Jonathan Miller takes on housing market reports

The expert real estate appraiser says it’s a mistake to take data at face value

TRD New York /
Aug.August 02, 2014 02:00 PM

 All too often consumers rely on monthly reports to get a sense of the U.S. housing market, when in fact the very nature of the real estate market hobbles those reports, according to real estate appraiser Jonathan Miller.

“Buying or selling a house is a slow, lumbering, inefficient process that takes months to complete. There is a significant lag time from a meeting of the minds between a buyer and a seller to when the sale gets reported to the public. Yet we hang on each report and the bold headlines they inspire without proper context or understanding,” Miller writes in Bloomberg News.

For instance, last Tuesday’s S&P/Case Shiller report seemed to suggest some slowing in the market, with only a 9.3 percent rise in existing housing prices in May.

However, Miller writes: “This edition of the S&P/Case Shiller report, although labeled “May,” is the moving average of completed sales from March through May. If we assume their respective sales contracts were signed 60 days before closing, the report reflects the market period from January through March. And because it often takes several weeks from the time a buyer and a seller agree to terms and sign a contract, 30 to 60 more days might pass. This means the index probably reflects deals reached in the period from December through February.”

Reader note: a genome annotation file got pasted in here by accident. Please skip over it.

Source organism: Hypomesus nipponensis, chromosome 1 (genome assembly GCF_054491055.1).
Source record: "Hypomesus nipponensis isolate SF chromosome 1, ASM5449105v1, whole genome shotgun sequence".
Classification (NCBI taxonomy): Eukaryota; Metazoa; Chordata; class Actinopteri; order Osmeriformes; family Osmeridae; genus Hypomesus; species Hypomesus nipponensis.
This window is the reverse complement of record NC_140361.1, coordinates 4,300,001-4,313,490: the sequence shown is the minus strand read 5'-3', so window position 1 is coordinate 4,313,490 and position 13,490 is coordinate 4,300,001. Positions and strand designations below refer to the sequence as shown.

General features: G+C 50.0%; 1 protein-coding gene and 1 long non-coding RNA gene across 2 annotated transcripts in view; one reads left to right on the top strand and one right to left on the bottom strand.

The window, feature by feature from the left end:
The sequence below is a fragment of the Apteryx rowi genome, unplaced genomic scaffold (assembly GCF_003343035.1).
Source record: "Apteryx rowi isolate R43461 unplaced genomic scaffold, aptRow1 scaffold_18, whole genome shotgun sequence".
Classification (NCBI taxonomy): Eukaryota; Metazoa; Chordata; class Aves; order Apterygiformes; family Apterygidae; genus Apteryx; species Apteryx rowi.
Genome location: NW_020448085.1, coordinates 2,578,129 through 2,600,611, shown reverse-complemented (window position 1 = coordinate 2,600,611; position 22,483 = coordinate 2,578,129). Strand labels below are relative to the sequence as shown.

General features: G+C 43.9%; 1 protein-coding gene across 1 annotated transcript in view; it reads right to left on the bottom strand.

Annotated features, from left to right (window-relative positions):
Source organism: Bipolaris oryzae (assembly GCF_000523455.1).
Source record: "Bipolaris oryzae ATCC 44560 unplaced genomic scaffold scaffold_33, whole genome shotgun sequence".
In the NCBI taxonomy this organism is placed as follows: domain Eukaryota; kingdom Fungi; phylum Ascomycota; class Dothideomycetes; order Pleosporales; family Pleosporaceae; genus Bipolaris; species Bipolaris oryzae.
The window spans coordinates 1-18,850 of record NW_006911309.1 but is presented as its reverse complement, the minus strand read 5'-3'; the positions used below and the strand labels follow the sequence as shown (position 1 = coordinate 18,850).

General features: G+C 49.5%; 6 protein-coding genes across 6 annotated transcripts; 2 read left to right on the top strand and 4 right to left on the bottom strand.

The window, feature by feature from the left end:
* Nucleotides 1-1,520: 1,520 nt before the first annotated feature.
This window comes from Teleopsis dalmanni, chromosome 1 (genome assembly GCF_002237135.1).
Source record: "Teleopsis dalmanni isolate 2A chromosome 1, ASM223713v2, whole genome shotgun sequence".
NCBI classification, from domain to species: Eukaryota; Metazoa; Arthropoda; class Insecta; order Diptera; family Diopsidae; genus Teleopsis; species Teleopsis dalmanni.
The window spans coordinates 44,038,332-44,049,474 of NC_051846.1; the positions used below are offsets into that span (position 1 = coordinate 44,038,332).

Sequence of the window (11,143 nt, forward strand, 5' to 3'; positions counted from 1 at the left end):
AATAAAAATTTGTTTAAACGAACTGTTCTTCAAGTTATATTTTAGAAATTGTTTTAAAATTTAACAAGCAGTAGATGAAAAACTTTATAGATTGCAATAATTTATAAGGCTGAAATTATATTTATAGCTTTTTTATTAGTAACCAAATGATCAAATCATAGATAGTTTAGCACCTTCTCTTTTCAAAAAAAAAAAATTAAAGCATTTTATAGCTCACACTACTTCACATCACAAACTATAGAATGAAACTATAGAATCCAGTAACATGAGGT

And Monday’s Pending Home Sale Index, or PHSI, released by the National Association of Realtors, isn’t much better, according to Miller.

“The NAR is an industry trade group and dependable cheerleader for the residential housing market. In spite of this, its index has a 30-day lag time, the shortest of the various real-estate market reports. It also has the advantage of reporting the number of contracts signed on existing homes, as opposed to prices,” he wrote.

According to Miller, data does a fine job of explaining the past, but a poor job of predicting the future.  [Bloomberg News] Christopher Cameron

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